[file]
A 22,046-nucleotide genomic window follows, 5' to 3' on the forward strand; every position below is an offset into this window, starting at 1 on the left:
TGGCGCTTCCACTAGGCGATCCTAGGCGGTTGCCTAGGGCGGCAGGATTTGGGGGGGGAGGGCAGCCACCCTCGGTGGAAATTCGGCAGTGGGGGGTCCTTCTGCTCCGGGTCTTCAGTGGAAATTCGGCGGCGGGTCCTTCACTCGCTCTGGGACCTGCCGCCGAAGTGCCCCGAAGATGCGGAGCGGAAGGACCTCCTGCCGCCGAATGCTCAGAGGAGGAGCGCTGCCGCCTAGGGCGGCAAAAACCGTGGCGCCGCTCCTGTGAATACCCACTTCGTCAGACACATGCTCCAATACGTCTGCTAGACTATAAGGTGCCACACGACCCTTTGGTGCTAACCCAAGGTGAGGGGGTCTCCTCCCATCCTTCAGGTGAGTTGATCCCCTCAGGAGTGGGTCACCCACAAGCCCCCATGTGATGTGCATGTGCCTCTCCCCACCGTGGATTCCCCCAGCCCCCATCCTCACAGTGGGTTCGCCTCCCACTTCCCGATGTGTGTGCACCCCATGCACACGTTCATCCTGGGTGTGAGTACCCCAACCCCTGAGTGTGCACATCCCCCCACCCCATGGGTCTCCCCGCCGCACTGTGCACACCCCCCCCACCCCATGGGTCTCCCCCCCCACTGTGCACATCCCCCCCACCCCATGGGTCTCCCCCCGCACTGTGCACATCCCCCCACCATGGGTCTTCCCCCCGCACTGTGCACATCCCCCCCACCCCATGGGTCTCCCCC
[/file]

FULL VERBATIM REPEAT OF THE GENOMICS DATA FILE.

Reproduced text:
A 22,046-nucleotide genomic window follows, 5' to 3' on the forward strand; every position below is an offset into this window, starting at 1 on the left:
TGGCGCTTCCACTAGGCGATCCTAGGCGGTTGCCTAGGGCGGCAGGATTTGGGGGGGGAGGGCAGCCACCCTCGGTGGAAATTCGGCAGTGGGGGGTCCTTCTGCTCCGGGTCTTCAGTGGAAATTCGGCGGCGGGTCCTTCACTCGCTCTGGGACCTGCCGCCGAAGTGCCCCGAAGATGCGGAGCGGAAGGACCTCCTGCCGCCGAATGCTCAGAGGAGGAGCGCTGCCGCCTAGGGCGGCAAAAACCGTGGCGCCGCTCCTGTGAATACCCACTTCGTCAGACACATGCTCCAATACGTCTGCTAGACTATAAGGTGCCACACGACCCTTTGGTGCTAACCCAAGGTGAGGGGGTCTCCTCCCATCCTTCAGGTGAGTTGATCCCCTCAGGAGTGGGTCACCCACAAGCCCCCATGTGATGTGCATGTGCCTCTCCCCACCGTGGATTCCCCCAGCCCCCATCCTCACAGTGGGTTCGCCTCCCACTTCCCGATGTGTGTGCACCCCATGCACACGTTCATCCTGGGTGTGAGTACCCCAACCCCTGAGTGTGCACATCCCCCCACCCCATGGGTCTCCCCGCCGCACTGTGCACACCCCCCCCACCCCATGGGTCTCCCCCCCCACTGTGCACATCCCCCCCACCCCATGGGTCTCCCCCCGCACTGTGCACATCCCCCCACCATGGGTCTTCCCCCCGCACTGTGCACATCCCCCCCACCCCATGGGTCTCCCCC